Franklin College’s Gordon Strain Producer of “So Cold the River”
Events and Lectures

Gordon Strain

Something sinister lurks in the backwoods of southern Indiana.

Family secrets are hidden from view. Apparitions seem to hover around every dark corner. Evil permeates the landscape.

The West Baden Springs Hotel is one of the state’s most unique and treasured spaces, an architectural marvel that has been restored to its Gilded Age beauty. But there is a spooky folklore surrounding the hotel, which made it the perfect place to film a haunting and horrific movie — the recently released “So Cold the Water.”

“Once you start digging into it, there’s a whole mythology surrounding that place. So many weird things have happened there — there’s rumors, and there is documented occurrences,” said Paul Shoulberg, director of “So Cold the Water.” “There’s an aura that building gives off that has power.”

West Baden takes the eerily lit spotlight this spring with the release of the movie, based on the novel of the same name by New York Times bestseller Michael Koryta, who was raised in Bloomington. Produced by Indiana-based Pigasus Pictures, the story follows a former documentary filmmaker hired to profile an eccentric billionaire with a dark past.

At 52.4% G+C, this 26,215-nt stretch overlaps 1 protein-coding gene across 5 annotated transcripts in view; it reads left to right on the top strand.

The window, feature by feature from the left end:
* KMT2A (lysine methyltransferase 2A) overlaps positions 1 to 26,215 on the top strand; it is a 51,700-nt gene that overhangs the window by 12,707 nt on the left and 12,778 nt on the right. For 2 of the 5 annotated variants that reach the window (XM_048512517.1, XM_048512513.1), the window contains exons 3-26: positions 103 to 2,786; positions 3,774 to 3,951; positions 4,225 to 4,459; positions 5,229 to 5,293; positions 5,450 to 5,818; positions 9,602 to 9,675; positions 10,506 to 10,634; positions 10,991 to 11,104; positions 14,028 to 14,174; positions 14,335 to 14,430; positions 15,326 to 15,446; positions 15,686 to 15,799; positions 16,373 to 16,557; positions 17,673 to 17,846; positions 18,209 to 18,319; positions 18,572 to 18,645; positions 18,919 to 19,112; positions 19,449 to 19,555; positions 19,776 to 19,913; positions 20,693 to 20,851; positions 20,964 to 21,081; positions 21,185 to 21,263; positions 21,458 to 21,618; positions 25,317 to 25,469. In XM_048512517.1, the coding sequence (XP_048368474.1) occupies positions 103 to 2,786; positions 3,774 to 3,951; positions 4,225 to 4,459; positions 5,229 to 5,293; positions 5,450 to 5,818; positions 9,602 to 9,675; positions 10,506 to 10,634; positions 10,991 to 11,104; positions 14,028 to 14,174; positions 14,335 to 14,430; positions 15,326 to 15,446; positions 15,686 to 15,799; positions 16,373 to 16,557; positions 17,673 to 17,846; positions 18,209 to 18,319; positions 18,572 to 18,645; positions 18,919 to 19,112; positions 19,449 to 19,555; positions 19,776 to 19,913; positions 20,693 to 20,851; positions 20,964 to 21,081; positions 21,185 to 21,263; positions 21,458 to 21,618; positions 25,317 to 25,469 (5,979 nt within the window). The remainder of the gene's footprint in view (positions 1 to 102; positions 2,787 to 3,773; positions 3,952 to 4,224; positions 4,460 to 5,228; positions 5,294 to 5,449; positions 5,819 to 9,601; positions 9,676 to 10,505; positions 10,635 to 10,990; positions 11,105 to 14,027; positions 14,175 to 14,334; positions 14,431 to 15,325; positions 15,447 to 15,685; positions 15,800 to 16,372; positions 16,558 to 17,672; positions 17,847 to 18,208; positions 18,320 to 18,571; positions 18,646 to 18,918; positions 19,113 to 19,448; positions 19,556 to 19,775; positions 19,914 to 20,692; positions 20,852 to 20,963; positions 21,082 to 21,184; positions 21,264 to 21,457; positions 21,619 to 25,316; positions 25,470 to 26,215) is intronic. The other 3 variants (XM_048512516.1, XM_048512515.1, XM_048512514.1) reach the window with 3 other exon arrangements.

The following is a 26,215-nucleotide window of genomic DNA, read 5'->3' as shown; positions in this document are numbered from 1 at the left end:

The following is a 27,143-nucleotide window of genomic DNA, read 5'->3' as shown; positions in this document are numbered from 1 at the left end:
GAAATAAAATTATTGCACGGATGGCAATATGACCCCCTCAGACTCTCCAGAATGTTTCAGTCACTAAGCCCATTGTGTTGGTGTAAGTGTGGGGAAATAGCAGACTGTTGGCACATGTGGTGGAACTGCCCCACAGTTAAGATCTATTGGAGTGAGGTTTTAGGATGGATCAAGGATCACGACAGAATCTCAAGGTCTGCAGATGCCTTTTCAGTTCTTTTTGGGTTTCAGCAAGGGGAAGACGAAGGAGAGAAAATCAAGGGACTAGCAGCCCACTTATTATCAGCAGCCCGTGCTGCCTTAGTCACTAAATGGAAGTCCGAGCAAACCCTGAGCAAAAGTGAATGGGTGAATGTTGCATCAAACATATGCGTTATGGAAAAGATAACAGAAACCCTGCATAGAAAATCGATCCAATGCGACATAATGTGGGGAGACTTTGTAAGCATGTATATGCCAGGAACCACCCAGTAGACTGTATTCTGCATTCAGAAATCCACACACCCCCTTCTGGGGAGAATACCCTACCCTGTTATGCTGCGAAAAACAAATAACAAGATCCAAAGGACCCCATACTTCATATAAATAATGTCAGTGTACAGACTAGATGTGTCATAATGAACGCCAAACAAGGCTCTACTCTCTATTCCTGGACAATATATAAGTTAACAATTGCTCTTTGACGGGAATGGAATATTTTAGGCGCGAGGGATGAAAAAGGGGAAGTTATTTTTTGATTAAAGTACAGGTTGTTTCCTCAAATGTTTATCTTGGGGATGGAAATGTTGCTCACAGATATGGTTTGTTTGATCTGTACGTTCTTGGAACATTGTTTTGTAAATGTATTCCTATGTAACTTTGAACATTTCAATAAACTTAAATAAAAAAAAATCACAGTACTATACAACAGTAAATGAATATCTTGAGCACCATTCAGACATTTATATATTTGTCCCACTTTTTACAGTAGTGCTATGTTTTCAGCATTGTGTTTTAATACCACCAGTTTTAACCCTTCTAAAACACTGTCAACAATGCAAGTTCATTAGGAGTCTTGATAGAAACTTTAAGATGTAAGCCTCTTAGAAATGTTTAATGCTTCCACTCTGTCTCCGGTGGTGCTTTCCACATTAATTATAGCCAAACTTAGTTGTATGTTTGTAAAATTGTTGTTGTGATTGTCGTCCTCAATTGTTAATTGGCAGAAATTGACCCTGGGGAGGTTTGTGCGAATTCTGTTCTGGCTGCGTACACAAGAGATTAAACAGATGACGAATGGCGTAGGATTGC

“So Cold the River” is one of the most high-profile films to be shot in Indiana since the release of “Rudy.” Those behind the movie, including Franklin College professor Gordon Strain, hope that it shows what Hoosier filmmaking can be.

“We’re doing our part to get more filmmaking in the state,” he said. “It was great to partner with Cook Group (owners of French Lick Resort) and be able to use West Baden, and to have such a great story going into it. My hope is it brings more people not only to Indiana, but to West Baden to see the hotel.”

“So Cold the River” is now out in select theaters, and is available now to stream. The film is being shown at the Historic Artcraft Theatre at 7 p.m. today during a special screening.

The story behind the West Baden Springs Hotel is a perfect fit inside a supernatural thriller. The area’s famed sulphur springs led to the creation of a hotel in 1845, which drew visitors from more than 100 miles away to soak in the therapeutic waters.

After a fire destroyed the original hotel, owner Lee W. Sinclair rebuilt the facility into an ornate wonder modeled after the spas of Europe. The centerpiece of the structure was a free-span dome that stretched 200 feet.

The hotel fell into disrepair during the Great Depression, and after changing hands multiple times, was vacated in 1983. Only after preservation efforts instigated by the Cook family was the glory of the hotel restored.

That history runs through Koryta’s bestselling novel, and makes the story so enticing.

“It all starts with the hotel. This was a building put up in the middle of Indiana farmland, a building you would normally associate with somewhere in Europe or a major city,” Shoulberg said. “It doesn’t make sense that it’s there, and that’s what is so fascinating about it. The building is this symbol of what someone can do when they put their mind to it.”